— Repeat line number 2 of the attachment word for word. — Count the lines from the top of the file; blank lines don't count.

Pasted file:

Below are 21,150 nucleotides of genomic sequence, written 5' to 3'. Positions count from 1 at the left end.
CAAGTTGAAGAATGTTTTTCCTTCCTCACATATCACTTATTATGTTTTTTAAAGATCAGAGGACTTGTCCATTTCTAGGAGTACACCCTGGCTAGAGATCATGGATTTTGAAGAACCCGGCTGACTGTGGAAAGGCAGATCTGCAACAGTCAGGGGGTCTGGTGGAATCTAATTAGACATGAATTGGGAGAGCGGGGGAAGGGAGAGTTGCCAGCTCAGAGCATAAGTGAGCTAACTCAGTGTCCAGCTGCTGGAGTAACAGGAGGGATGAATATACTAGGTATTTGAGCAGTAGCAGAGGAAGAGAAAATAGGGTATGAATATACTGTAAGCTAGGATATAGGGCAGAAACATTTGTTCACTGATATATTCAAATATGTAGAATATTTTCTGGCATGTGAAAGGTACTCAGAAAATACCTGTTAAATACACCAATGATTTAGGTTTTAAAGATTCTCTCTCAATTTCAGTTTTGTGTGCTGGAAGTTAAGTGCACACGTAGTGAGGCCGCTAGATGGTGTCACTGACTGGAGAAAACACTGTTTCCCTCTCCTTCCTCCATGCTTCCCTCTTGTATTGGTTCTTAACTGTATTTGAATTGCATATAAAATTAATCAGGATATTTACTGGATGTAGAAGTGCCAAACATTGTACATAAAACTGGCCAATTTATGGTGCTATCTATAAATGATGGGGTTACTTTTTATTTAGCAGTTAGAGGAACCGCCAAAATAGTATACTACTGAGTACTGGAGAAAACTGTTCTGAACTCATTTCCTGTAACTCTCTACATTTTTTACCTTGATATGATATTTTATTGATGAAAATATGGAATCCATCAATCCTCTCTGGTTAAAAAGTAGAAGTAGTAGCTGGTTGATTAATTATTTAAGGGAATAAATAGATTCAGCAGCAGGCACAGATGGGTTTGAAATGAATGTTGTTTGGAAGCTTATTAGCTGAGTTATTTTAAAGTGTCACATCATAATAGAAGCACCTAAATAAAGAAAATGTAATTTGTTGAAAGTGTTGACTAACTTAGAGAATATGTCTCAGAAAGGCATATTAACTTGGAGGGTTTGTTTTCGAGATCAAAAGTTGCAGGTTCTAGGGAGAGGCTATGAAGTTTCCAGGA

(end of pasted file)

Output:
CAAGTTGAAGAATGTTTTTCCTTCCTCACATATCACTTATTATGTTTTTTAAAGATCAGAGGACTTGTCCATTTCTAGGAGTACACCCTGGCTAGAGATCATGGATTTTGAAGAACCCGGCTGACTGTGGAAAGGCAGATCTGCAACAGTCAGGGGGTCTGGTGGAATCTAATTAGACATGAATTGGGAGAGCGGGGGAAGGGAGAGTTGCCAGCTCAGAGCATAAGTGAGCTAACTCAGTGTCCAGCTGCTGGAGTAACAGGAGGGATGAATATACTAGGTATTTGAGCAGTAGCAGAGGAAGAGAAAATAGGGTATGAATATACTGTAAGCTAGGATATAGGGCAGAAACATTTGTTCACTGATATATTCAAATATGTAGAATATTTTCTGGCATGTGAAAGGTACTCAGAAAATACCTGTTAAATACACCAATGATTTAGGTTTTAAAGATTCTCTCTCAATTTCAGTTTTGTGTGCTGGAAGTTAAGTGCACACGTAGTGAGGCCGCTAGATGGTGTCACTGACTGGAGAAAACACTGTTTCCCTCTCCTTCCTCCATGCTTCCCTCTTGTATTGGTTCTTAACTGTATTTGAATTGCATATAAAATTAATCAGGATATTTACTGGATGTAGAAGTGCCAAACATTGTACATAAAACTGGCCAATTTATGGTGCTATCTATAAATGATGGGGTTACTTTTTATTTAGCAGTTAGAGGAACCGCCAAAATAGTATACTACTGAGTACTGGAGAAAACTGTTCTGAACTCATTTCCTGTAACTCTCTACATTTTTTACCTTGATATGATATTTTATTGATGAAAATATGGAATCCATCAATCCTCTCTGGTTAAAAAGTAGAAGTAGTAGCTGGTTGATTAATTATTTAAGGGAATAAATAGATTCAGCAGCAGGCACAGATGGGTTTGAAATGAATGTTGTTTGGAAGCTTATTAGCTGAGTTATTTTAAAGTGTCACATCATAATAGAAGCACCTAAATAAAGAAAATGTAATTTGTTGAAAGTGTTGACTAACTTAGAGAATATGTCTCAGAAAGGCATATTAACTTGGAGGGTTTGTTTTCGAGATCAAAAGTTGCAGGTTCTAGGGAGAGGCTATGAAGTTTCCAGGA